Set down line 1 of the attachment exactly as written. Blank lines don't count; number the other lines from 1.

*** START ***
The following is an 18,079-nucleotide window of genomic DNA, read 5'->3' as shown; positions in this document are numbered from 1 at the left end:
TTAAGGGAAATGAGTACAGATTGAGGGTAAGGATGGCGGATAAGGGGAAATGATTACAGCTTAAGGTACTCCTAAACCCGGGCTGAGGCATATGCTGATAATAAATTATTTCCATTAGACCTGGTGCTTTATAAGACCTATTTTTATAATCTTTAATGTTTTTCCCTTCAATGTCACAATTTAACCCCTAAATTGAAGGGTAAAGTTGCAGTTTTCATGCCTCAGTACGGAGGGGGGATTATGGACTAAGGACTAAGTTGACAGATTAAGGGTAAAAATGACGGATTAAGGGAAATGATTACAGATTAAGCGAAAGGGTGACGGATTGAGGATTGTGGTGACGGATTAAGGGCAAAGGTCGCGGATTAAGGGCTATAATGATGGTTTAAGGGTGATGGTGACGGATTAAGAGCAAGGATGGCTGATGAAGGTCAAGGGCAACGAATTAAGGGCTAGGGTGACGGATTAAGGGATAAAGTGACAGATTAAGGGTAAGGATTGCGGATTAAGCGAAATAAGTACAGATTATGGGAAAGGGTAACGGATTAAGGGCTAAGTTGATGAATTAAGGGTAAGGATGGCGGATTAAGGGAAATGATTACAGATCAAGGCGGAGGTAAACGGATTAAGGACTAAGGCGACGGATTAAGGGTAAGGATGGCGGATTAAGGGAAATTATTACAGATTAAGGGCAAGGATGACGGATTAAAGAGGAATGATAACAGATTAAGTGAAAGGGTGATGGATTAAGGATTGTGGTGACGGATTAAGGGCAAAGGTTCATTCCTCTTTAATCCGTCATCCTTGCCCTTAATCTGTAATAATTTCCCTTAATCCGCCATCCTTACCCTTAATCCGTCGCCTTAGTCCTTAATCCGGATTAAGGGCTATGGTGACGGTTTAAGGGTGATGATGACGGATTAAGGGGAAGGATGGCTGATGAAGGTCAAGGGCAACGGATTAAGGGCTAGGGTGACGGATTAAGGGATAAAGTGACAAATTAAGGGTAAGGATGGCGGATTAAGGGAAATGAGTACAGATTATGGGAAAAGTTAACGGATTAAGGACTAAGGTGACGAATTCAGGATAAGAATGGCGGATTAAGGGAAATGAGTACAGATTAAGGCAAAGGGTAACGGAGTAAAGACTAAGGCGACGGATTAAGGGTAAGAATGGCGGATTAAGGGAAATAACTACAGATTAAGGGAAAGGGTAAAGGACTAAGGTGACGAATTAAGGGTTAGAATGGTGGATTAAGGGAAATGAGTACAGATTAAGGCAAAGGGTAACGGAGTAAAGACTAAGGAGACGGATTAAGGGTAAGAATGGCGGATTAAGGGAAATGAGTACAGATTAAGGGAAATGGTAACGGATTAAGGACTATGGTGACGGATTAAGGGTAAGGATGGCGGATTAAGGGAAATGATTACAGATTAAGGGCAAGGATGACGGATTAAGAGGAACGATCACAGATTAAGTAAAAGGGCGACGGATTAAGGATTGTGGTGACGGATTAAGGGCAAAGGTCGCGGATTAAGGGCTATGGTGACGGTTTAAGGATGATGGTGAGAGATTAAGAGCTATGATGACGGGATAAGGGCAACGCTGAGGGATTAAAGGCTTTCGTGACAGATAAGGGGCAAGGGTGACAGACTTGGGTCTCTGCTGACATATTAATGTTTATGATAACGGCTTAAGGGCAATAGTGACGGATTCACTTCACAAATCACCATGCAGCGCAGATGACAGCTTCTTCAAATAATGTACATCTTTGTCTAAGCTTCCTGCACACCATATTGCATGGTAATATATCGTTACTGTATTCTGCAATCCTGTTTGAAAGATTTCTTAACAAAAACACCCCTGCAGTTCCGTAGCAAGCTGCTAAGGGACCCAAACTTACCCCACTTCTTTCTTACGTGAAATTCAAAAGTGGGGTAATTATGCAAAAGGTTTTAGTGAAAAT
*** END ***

The following is an 18,079-nucleotide window of genomic DNA, read 5'->3' as shown; positions in this document are numbered from 1 at the left end: